Master data has been around for a long time but can be taken for granted if not utilised properly.

A recent report by KPMG titled ‘Unlocking the Value of Tomorrow’s Retail’stated that master data “defines the attributes of an organisation’s products, customers and suppliers, is and always has been a core component of business operations, providing essential information, and serving as an enabler of efficiency across many aspects of business”. This is true. However, a company’s master data is only as good the information that is being input.

There was a time when collecting data was not given the attention it deserved but in today’s environment quality information is key with increased regulatory and consumer demands.

When I was working for a supplier to retail many years ago, there was the Universal Item Submission (UBF) Form which was the standardised master data form that suppliers used for the major supermarket retailers.

This was where you included such information as the product description, order unit, barcode number, product dimensions, price etc. The fundamentals of master data have always been there. What has evolved over the years is the channel of how the supplier can share that master data. It has evolved from paper-based forms to be shared via electronic means.

Today, there are more advanced systems in place, but there is still an underlying issue around data integrity. If your data is not good quality or incorrect, it doesn’t matter how efficient the mechanism is that you have to receive it, incorrect data is going to cause issues for everyone in downstream processes.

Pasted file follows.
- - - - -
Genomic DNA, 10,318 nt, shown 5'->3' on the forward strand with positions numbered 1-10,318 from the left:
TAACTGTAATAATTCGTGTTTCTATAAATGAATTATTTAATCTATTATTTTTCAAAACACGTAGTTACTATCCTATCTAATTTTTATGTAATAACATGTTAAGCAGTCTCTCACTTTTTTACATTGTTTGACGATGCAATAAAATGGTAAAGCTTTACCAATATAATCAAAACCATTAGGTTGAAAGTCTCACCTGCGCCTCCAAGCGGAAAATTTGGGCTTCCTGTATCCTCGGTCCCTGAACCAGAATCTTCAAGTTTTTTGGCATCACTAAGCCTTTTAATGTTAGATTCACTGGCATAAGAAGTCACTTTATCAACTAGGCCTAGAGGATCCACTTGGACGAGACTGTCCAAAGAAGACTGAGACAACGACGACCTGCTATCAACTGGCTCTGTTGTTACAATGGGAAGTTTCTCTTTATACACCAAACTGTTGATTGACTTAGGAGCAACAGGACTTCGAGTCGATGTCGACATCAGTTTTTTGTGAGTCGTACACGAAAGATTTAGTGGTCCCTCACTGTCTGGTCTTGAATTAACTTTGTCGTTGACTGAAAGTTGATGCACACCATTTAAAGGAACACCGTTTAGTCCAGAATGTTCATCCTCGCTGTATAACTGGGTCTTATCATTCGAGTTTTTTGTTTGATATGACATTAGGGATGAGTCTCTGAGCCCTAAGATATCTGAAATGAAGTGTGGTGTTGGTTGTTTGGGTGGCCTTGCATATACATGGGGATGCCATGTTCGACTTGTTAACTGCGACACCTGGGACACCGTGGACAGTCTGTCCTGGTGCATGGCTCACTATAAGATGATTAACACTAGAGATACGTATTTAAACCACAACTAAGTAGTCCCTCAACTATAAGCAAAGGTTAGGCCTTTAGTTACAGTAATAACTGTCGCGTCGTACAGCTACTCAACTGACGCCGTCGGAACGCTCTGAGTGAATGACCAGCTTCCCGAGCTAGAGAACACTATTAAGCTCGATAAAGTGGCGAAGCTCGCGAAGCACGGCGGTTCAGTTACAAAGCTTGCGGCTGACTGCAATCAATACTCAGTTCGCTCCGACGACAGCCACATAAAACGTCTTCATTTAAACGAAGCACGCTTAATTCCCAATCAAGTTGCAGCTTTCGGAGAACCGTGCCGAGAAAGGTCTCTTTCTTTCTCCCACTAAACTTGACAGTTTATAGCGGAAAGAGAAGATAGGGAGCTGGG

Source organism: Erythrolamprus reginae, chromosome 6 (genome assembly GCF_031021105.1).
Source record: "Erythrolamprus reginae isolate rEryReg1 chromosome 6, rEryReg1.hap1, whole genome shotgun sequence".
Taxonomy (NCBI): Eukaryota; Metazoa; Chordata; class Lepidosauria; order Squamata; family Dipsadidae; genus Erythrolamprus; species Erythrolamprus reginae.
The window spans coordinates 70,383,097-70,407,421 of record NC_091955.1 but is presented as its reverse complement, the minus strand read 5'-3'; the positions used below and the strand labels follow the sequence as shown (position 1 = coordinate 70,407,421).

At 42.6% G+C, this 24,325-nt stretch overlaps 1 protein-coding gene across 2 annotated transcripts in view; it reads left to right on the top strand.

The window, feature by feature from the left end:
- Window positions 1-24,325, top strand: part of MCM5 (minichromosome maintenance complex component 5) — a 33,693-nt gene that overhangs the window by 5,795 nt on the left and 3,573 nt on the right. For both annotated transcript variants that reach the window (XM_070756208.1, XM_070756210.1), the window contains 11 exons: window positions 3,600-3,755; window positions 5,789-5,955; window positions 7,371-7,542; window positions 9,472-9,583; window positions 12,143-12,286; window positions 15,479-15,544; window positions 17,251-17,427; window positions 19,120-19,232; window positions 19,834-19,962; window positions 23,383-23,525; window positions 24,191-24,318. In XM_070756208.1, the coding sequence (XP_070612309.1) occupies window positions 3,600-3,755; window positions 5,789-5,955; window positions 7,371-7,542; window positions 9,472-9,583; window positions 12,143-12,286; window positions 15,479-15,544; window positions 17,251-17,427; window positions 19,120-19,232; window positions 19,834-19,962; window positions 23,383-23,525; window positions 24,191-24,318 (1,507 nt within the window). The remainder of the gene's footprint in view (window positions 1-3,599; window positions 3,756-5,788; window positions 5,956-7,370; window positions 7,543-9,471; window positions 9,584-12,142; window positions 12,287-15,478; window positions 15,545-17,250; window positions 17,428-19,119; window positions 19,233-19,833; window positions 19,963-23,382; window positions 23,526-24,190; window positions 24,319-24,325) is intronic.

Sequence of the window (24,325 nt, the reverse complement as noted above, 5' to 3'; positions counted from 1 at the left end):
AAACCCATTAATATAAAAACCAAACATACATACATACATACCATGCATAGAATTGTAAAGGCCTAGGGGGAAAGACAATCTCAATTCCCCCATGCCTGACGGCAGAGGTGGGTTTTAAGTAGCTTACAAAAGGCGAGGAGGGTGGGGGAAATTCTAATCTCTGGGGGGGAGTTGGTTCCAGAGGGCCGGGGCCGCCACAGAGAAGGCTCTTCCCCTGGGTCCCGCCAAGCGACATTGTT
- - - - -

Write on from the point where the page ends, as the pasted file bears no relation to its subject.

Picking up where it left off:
Quality control of products is becoming more important as the number of data fields a supplier provides to retailers has grown significantly. There is no better driver of this data being important than the current situation.

With the shift to online shopping, many consumers are not physically in the store and they cannot hold the product in their hand and cannot read the product description, nutritional data, allergen declarations, and other relevant product information.

In the online world, you are relying on that to be on your screen. That is where if the retailer doesn’t have that accurate, quality data supplied by the supplier it makes it really hard.

GS1 has a couple of roles in making sure that master data is kept intact and giving retailers, suppliers and consumers the right information to make informed decisions. We see master data as being complete and standards based.

GS1 provides open global data standards that can be used by all industry stakeholders. One person might call it a barcode number and somebody else a product number. You need to bring standardisation to the mainly conventional data fields to make it easier for people to look at. It needs to be consistent.

Then there are practical applications of master data and how it is utilised. Ingredients, places of origin and similar information is important, but there is also a whole range of other data that has to be part of the data set – safety issues for example.

If you don’t get things like a carton’s dimensions correct, and subsequently the pallet Ti Hi configurations and weight, then it can result in OH&S issues.

Master data is a fundamental requirement that will feed into and drive online, automation and technology processes and solutions.

GS1 Australia’s national product catalogue can be an ideal starting point for a company trying to get its master data on track. It’s an electronic catalogue that suppliers can populate their master data, have it validated before it is pushed through to the appropriate retailer.

Andrew Steele is director of retail at GS1.